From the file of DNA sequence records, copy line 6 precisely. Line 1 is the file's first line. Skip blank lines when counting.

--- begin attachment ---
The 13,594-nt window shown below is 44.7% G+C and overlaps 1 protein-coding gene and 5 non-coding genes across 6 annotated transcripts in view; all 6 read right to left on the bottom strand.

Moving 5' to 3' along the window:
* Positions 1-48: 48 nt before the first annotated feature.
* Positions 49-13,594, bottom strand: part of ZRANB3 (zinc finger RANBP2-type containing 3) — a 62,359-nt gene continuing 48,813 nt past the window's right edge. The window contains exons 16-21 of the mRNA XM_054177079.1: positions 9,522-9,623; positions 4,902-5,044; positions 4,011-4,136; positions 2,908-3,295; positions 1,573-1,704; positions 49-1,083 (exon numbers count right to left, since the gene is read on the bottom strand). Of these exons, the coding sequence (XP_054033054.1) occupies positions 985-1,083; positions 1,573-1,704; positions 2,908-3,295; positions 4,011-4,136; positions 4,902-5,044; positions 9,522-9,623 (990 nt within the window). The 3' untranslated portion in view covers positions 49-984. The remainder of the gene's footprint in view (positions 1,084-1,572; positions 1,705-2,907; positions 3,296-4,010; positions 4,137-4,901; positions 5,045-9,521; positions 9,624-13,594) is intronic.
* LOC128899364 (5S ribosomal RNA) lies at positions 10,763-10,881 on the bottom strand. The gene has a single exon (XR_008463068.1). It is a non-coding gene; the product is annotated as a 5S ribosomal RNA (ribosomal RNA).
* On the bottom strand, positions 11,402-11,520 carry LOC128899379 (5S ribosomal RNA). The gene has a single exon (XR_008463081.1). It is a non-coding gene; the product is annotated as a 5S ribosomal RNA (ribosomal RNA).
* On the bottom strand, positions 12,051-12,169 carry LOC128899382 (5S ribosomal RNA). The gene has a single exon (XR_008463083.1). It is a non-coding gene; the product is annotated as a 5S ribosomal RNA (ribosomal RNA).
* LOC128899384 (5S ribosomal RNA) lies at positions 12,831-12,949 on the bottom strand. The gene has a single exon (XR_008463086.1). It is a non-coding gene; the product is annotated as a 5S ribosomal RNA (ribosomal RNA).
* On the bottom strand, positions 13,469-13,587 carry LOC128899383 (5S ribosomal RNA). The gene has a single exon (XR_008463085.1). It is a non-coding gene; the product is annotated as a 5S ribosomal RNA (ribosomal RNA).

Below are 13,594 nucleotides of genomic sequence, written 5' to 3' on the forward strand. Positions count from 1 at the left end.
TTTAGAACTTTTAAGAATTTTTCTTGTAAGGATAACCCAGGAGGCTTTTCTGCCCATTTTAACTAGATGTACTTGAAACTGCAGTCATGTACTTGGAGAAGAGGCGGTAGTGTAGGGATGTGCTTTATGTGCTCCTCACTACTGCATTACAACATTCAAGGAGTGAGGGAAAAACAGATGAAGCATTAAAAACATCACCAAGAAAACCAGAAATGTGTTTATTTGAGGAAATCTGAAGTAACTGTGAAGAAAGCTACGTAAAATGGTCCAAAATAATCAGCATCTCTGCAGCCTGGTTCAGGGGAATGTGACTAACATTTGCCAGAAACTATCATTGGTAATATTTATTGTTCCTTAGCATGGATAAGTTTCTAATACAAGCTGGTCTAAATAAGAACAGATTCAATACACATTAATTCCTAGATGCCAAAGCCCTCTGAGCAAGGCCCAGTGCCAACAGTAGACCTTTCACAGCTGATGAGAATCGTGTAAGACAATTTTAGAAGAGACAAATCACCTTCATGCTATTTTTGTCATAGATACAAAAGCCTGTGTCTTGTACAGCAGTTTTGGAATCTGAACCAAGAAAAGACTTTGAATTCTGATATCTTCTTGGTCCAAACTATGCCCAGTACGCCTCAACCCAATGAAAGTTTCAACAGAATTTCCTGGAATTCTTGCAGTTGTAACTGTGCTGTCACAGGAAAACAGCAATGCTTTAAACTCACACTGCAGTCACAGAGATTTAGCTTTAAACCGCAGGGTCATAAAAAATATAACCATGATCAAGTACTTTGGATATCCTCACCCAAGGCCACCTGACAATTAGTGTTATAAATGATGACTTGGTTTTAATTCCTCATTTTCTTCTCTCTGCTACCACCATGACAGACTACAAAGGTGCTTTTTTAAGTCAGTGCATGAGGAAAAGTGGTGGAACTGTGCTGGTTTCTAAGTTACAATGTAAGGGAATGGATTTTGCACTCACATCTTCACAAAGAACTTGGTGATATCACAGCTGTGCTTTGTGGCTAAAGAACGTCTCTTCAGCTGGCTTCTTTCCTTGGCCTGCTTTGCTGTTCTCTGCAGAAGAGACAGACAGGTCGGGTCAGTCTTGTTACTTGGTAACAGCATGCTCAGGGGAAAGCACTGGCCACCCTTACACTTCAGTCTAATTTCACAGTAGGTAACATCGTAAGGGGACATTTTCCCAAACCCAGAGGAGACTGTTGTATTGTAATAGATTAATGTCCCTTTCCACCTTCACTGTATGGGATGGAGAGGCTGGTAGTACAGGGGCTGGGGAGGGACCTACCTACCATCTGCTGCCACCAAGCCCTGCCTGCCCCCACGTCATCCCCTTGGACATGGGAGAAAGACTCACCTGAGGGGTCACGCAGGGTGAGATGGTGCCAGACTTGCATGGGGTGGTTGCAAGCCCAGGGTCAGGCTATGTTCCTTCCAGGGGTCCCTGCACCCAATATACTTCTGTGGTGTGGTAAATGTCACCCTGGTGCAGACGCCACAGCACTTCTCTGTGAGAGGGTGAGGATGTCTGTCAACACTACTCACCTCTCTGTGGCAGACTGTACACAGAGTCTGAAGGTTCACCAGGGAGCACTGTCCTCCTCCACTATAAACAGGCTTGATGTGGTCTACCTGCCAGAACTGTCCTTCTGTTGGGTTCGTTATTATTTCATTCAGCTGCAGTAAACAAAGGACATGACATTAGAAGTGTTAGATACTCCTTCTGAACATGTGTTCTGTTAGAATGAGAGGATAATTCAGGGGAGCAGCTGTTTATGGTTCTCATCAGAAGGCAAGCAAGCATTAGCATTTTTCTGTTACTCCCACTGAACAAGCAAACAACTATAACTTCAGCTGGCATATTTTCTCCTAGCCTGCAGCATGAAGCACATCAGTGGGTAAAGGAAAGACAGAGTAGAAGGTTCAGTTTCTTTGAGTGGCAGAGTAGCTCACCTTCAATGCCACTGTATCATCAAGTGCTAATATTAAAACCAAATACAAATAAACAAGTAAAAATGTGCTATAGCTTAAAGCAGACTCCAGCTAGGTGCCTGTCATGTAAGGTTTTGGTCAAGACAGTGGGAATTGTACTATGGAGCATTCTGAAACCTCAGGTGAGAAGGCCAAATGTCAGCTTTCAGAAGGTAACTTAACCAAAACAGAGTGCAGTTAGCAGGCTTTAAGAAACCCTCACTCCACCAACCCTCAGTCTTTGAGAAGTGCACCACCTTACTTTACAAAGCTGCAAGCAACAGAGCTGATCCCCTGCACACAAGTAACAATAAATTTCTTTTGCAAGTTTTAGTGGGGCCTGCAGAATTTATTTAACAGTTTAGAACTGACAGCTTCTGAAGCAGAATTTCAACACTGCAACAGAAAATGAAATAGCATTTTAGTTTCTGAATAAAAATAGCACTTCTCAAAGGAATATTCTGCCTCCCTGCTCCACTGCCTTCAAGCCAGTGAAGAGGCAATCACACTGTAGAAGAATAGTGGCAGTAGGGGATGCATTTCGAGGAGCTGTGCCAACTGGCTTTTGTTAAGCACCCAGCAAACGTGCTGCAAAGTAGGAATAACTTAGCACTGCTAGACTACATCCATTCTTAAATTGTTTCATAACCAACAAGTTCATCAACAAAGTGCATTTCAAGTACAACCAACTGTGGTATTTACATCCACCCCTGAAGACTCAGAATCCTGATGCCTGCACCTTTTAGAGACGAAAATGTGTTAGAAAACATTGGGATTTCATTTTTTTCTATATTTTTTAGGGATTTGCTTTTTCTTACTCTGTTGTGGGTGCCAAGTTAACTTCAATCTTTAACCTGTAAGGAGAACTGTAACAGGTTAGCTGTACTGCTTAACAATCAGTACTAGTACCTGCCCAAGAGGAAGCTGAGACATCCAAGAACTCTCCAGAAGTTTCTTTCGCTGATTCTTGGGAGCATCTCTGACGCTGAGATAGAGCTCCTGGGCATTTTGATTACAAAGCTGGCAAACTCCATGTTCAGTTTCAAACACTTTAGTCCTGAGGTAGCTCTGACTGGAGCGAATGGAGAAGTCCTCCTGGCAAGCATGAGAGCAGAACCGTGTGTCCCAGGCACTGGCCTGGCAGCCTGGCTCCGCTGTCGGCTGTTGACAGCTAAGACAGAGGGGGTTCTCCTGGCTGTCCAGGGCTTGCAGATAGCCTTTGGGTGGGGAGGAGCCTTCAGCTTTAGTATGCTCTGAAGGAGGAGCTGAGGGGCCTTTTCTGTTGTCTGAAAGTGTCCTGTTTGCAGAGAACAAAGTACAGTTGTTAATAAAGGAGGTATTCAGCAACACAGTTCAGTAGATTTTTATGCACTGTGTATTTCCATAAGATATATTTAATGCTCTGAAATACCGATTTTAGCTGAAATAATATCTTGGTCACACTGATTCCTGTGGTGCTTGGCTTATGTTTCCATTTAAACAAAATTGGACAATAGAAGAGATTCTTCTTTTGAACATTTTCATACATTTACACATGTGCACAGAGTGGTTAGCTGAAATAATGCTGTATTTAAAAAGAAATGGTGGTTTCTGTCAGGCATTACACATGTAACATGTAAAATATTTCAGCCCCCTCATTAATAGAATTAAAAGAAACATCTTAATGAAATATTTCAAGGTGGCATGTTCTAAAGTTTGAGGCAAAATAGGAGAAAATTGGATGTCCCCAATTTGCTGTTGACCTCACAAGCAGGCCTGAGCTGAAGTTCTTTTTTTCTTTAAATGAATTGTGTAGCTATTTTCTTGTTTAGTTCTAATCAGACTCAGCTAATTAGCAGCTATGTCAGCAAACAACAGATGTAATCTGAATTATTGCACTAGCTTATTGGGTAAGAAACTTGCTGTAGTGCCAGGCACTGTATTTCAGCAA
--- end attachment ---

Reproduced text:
* On the bottom strand, positions 11,402-11,520 carry LOC128899379 (5S ribosomal RNA). The gene has a single exon (XR_008463081.1). It is a non-coding gene; the product is annotated as a 5S ribosomal RNA (ribosomal RNA).